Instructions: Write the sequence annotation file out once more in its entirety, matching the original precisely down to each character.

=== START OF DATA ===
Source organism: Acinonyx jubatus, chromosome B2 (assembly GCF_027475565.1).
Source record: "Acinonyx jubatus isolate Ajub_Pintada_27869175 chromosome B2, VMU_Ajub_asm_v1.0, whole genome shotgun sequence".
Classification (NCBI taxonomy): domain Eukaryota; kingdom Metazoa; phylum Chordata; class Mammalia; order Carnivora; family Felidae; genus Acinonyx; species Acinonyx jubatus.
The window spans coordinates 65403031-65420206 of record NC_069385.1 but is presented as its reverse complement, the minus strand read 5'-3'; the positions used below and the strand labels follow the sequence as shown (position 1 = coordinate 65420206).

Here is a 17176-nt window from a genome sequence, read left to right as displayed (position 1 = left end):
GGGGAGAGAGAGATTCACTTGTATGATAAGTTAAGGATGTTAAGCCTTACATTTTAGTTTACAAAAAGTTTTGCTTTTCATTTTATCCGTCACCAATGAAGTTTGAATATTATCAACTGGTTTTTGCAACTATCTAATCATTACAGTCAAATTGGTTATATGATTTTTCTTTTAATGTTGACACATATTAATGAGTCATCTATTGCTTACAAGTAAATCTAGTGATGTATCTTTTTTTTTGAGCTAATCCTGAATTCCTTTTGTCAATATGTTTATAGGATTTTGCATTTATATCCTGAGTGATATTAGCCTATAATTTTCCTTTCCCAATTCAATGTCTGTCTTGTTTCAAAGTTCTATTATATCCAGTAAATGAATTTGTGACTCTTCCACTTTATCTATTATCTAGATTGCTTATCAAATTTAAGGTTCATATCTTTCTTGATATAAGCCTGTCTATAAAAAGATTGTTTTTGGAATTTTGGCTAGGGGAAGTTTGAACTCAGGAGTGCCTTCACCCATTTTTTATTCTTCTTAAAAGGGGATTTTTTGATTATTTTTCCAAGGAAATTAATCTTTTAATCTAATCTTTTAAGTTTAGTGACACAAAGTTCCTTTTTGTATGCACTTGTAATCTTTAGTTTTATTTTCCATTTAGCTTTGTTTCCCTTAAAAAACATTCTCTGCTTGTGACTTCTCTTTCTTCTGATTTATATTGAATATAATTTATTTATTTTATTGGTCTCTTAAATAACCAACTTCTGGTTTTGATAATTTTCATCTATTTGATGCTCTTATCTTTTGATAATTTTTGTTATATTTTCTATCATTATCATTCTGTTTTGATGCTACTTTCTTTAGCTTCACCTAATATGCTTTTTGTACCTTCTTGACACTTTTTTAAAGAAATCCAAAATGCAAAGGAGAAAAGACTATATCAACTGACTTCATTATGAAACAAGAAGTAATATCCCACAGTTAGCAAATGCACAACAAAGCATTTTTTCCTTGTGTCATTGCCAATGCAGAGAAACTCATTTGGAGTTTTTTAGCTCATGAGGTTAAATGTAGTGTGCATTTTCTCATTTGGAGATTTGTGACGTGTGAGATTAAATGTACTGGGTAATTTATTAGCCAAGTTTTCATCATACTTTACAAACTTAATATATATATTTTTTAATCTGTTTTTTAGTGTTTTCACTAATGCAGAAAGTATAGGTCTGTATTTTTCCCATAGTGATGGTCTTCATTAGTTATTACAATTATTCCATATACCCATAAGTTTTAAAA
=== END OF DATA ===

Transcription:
Source organism: Acinonyx jubatus, chromosome B2 (assembly GCF_027475565.1).
Source record: "Acinonyx jubatus isolate Ajub_Pintada_27869175 chromosome B2, VMU_Ajub_asm_v1.0, whole genome shotgun sequence".
Classification (NCBI taxonomy): domain Eukaryota; kingdom Metazoa; phylum Chordata; class Mammalia; order Carnivora; family Felidae; genus Acinonyx; species Acinonyx jubatus.
The window spans coordinates 65403031-65420206 of record NC_069385.1 but is presented as its reverse complement, the minus strand read 5'-3'; the positions used below and the strand labels follow the sequence as shown (position 1 = coordinate 65420206).

Here is a 17176-nt window from a genome sequence, read left to right as displayed (position 1 = left end):
GGGGAGAGAGAGATTCACTTGTATGATAAGTTAAGGATGTTAAGCCTTACATTTTAGTTTACAAAAAGTTTTGCTTTTCATTTTATCCGTCACCAATGAAGTTTGAATATTATCAACTGGTTTTTGCAACTATCTAATCATTACAGTCAAATTGGTTATATGATTTTTCTTTTAATGTTGACACATATTAATGAGTCATCTATTGCTTACAAGTAAATCTAGTGATGTATCTTTTTTTTTGAGCTAATCCTGAATTCCTTTTGTCAATATGTTTATAGGATTTTGCATTTATATCCTGAGTGATATTAGCCTATAATTTTCCTTTCCCAATTCAATGTCTGTCTTGTTTCAAAGTTCTATTATATCCAGTAAATGAATTTGTGACTCTTCCACTTTATCTATTATCTAGATTGCTTATCAAATTTAAGGTTCATATCTTTCTTGATATAAGCCTGTCTATAAAAAGATTGTTTTTGGAATTTTGGCTAGGGGAAGTTTGAACTCAGGAGTGCCTTCACCCATTTTTTATTCTTCTTAAAAGGGGATTTTTTGATTATTTTTCCAAGGAAATTAATCTTTTAATCTAATCTTTTAAGTTTAGTGACACAAAGTTCCTTTTTGTATGCACTTGTAATCTTTAGTTTTATTTTCCATTTAGCTTTGTTTCCCTTAAAAAACATTCTCTGCTTGTGACTTCTCTTTCTTCTGATTTATATTGAATATAATTTATTTATTTTATTGGTCTCTTAAATAACCAACTTCTGGTTTTGATAATTTTCATCTATTTGATGCTCTTATCTTTTGATAATTTTTGTTATATTTTCTATCATTATCATTCTGTTTTGATGCTACTTTCTTTAGCTTCACCTAATATGCTTTTTGTACCTTCTTGACACTTTTTTAAAGAAATCCAAAATGCAAAGGAGAAAAGACTATATCAACTGACTTCATTATGAAACAAGAAGTAATATCCCACAGTTAGCAAATGCACAACAAAGCATTTTTTCCTTGTGTCATTGCCAATGCAGAGAAACTCATTTGGAGTTTTTTAGCTCATGAGGTTAAATGTAGTGTGCATTTTCTCATTTGGAGATTTGTGACGTGTGAGATTAAATGTACTGGGTAATTTATTAGCCAAGTTTTCATCATACTTTACAAACTTAATATATATATTTTTTAATCTGTTTTTTAGTGTTTTCACTAATGCAGAAAGTATAGGTCTGTATTTTTCCCATAGTGATGGTCTTCATTAGTTATTACAATTATTCCATATACCCATAAGTTTTAAAA